RIHD is currently taking invitations from
your community for Spring, 2017.
Events are FREE and PUBLIC

Events normally held at local library
community centers, church, colleges, etc.

​For additional information
​Email Brenda at
​brendajrihd@gmail.com
​Or text MJT at (804) 426-4426
 
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Thoughts of a prisoner:  Someday the
gates will open, and once more I’ll be
free. Have I a future awaiting me?  Will 
I be accepted by others, or forced
to walk alone?   –Luis Verduzco 
 
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2017 Sentencing Reform Campaign
Correct Sentencing Injustices of the PAST that remain Uncorrected

1.  Dear Virginia State Legislator(s):  We urge you to support 
Senator Jennifer Wexton proposed 2017 legislation Senate Bill 825 (SB825)
SB 825:  New sentencing hearing; abolition of parole. Provides
that a person who was sentenced by a jury prior to the date of the Supreme Court of Virginia decision in Fishback v. Commonwealth,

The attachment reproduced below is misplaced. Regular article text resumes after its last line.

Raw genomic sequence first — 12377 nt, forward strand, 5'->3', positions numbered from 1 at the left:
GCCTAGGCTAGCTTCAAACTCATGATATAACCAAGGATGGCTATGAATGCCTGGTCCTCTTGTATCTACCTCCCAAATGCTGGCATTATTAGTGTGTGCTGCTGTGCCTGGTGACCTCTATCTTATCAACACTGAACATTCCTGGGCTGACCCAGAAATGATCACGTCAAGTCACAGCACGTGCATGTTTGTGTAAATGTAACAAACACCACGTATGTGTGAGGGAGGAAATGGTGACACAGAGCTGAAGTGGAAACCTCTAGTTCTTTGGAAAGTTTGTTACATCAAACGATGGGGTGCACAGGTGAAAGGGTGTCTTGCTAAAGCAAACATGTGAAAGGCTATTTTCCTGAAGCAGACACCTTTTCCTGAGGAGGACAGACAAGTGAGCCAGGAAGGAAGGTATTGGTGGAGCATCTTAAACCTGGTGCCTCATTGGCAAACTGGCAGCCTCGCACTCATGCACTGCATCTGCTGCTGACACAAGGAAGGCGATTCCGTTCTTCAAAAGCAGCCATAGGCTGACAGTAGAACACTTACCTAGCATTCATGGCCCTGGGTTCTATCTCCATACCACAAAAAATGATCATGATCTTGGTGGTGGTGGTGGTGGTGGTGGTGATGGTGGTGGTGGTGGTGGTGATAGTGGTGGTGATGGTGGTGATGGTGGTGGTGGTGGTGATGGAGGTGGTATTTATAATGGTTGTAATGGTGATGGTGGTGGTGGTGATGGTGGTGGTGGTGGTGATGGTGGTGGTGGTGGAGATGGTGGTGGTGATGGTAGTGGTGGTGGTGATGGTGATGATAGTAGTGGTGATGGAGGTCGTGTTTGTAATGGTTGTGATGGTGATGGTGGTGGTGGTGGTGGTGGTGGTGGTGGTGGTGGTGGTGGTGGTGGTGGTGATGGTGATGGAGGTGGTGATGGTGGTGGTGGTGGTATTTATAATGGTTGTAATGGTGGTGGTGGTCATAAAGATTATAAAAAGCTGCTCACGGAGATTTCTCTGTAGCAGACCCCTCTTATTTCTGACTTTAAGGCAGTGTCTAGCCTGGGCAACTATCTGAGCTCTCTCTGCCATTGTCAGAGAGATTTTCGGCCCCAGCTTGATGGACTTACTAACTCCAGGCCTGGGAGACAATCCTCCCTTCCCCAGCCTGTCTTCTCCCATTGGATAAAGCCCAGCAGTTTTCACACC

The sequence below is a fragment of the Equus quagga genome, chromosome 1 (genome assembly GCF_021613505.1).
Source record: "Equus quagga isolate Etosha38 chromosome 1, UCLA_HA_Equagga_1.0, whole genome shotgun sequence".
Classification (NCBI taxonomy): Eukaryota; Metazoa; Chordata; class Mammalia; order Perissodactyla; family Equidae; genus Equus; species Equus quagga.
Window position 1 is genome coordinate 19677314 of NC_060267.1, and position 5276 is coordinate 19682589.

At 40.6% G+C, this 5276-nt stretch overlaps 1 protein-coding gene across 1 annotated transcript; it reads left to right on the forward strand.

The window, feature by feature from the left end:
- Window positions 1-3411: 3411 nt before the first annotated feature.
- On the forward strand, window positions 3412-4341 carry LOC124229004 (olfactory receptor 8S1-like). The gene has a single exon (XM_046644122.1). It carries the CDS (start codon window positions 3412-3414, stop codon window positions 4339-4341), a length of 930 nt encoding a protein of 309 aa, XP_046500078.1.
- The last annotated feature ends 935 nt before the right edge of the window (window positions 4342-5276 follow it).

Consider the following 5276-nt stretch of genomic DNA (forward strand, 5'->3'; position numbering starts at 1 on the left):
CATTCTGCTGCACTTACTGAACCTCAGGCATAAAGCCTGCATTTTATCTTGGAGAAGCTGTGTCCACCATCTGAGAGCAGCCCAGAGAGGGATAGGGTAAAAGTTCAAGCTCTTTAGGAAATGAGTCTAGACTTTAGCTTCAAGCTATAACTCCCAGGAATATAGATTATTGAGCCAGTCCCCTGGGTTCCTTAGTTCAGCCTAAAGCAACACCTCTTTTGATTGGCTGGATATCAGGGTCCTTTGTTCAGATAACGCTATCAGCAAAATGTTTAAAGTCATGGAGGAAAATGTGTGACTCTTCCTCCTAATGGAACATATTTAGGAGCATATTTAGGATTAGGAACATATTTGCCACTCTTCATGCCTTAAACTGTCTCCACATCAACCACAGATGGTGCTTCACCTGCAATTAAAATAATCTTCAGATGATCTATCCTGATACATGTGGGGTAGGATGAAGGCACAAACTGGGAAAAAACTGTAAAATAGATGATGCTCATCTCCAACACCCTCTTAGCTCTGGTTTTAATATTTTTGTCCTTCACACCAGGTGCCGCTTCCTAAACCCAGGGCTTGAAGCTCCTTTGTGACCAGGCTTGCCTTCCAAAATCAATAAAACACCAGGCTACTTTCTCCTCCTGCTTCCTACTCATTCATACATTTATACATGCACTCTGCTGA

260 Va. 104 (June 9, 2000), in which the Court held that a jury should
be instructed on the fact that parole has been abolished, for a
noncapital felony committed prior to the time that the abolition of
parole went into effect (January 1, 1995) is entitled to a new sentencing proceeding if such person is still incarcerated. The bill provides that
such person shall file a petition for a new sentencing proceeding with
the Court of Appeals, which shall direct the circuit court in which the
order of conviction was originally entered to empanel a new jury for
the purpose of conducting the new sentencing proceeding and notify
the appropriate attorney for the Commonwealth. The bill also provides
that if the attorney for the Commonwealth and the person filing the petition agree, such person may waive his right to a new sentencing proceeding and allow the court to fix punishment.

Copy of Bill:  http://lis.virginia.gov/cgi-bin/legp604.exe?ses=171&typ=bil&val=Sb825&submit=GO